Margaret Fuller (1810-1850) is best known as a Transcendentalist, a friend of Ralph Waldo Emerson, and first editor of the Transcendentalist publication, The Dial. She is considered a feminist by those familiar with her early work, Woman in the Nineteenth Century. Fuller was also a literary critic and author of "A Short Essay on Critics" the seminal American work on literary criticism. Her theory of criticism, like the criticism of Matthew Arnold twenty years later, was based on the philosophy of Goethe.
After stepping down as editor in 1842, Fuller continued to contribute criticisms and essays to The Dial until joining the editorial staff of Horace Greeley's New York Daily Tribune. It was during this two-year period that Fuller perfected her criticism and authored many stirring sociopolitical essays. When she left New York for a tour of Europe, Fuller agreed to write a series of letters--travelogues--for the Tribune. Her career as journalist was now that of foreign correspondent. Her letters combined her travel experiences with a comparison of social institutions in America and Europe, and these essays began to show her developing radical spirit. Eventually, after meeting the Italian revolutionary Giuseppe Mazzini, she became involved in the Roman Revolution of 1848, not only as an observer and recorder of its history through her letters to the Tribune, but as a participant, working as administrator and nurse caring for wounded soldiers in a Roman hospital.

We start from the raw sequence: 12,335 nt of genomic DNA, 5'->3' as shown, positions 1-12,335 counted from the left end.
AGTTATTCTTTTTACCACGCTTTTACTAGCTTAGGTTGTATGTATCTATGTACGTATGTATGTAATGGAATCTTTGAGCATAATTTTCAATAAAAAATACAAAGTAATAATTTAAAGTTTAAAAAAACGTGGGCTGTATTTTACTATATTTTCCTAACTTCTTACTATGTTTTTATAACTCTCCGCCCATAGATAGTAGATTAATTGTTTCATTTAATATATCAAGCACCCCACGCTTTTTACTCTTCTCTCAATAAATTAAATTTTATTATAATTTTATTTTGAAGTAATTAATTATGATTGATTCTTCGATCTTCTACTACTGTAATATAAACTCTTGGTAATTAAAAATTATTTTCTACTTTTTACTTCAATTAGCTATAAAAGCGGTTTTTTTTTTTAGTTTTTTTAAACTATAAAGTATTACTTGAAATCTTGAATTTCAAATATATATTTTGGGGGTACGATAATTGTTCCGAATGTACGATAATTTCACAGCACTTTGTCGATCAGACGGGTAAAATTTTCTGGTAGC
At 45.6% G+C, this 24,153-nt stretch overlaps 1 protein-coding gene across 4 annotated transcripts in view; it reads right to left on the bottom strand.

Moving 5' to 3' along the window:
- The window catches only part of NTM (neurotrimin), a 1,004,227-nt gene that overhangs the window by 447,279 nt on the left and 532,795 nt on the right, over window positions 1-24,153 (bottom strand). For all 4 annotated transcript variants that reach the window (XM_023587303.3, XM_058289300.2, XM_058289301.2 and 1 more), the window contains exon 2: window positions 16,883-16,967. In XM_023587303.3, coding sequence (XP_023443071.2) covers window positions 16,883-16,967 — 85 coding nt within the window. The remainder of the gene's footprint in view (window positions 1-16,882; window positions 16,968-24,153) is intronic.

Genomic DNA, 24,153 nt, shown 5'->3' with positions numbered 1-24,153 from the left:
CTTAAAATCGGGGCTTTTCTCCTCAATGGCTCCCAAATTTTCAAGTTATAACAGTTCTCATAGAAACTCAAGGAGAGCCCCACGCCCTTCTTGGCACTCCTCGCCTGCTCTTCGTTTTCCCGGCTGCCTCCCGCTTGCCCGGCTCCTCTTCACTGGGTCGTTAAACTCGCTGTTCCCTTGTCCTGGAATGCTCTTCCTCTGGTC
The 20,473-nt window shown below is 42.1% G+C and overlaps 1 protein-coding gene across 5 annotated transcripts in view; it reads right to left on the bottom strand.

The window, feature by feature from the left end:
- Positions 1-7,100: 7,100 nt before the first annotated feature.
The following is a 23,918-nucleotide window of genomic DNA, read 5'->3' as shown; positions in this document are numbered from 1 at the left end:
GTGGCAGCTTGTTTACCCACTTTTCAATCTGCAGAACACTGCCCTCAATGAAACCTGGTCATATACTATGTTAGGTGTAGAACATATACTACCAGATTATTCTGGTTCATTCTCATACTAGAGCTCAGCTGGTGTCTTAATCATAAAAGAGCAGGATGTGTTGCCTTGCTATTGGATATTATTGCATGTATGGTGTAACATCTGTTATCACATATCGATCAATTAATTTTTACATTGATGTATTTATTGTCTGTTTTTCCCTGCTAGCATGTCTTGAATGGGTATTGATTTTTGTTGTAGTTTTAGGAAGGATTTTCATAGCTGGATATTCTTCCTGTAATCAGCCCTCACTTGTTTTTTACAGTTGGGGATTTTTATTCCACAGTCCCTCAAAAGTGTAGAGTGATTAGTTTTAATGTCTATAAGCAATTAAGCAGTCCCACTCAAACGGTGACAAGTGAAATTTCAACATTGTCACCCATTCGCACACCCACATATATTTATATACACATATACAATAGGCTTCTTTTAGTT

Following Mazzini's defeat Fuller began a history of the Roman Revolution, but unfortunately, was never able to complete her work. She had put her career as literary critic and sociopolitical essayist behind her, never having received the encouragement she so desperately needed from Emerson and her New England peers.
Beginning with Mason Wade's The Writings of Margaret Fuller, a collection of her critical works, there have been many publications on Fuller, but few that mention the importance of her criticisms. In 1980 Joel Myerson published Critical Essays on Margaret Fuller, a compilation of Fuller's early critics, and in 1992 Jeffrey Steele's The Essential Margaret Fuller praises Fuller as a literary critic. The most complete work on Fuller's criticism, Margaret Fuller, Critic, was published by Judith Mattson Bean and Joel Myerson in 2000. Despite the efforts of these authors to present Fuller as an important American literary critic, she continues to be portrayed as the Transcendentalist editor of The Dial, a friend of Emerson, and a feminist.
Recently Fuller was included in the major literary anthologies, but only with her Woman in the Nineteenth Century or a variation of that early feminist work. It is time to consider the addition of her most important literary critical essay, "A Short Essay on Critics" as well as her significant appeal to her fellow writers to create a true American literature, "American Literature." This thesis focuses on Fuller's critical works along with the early criticisms of her writings in order to highlight her most valuable contribution to American literature.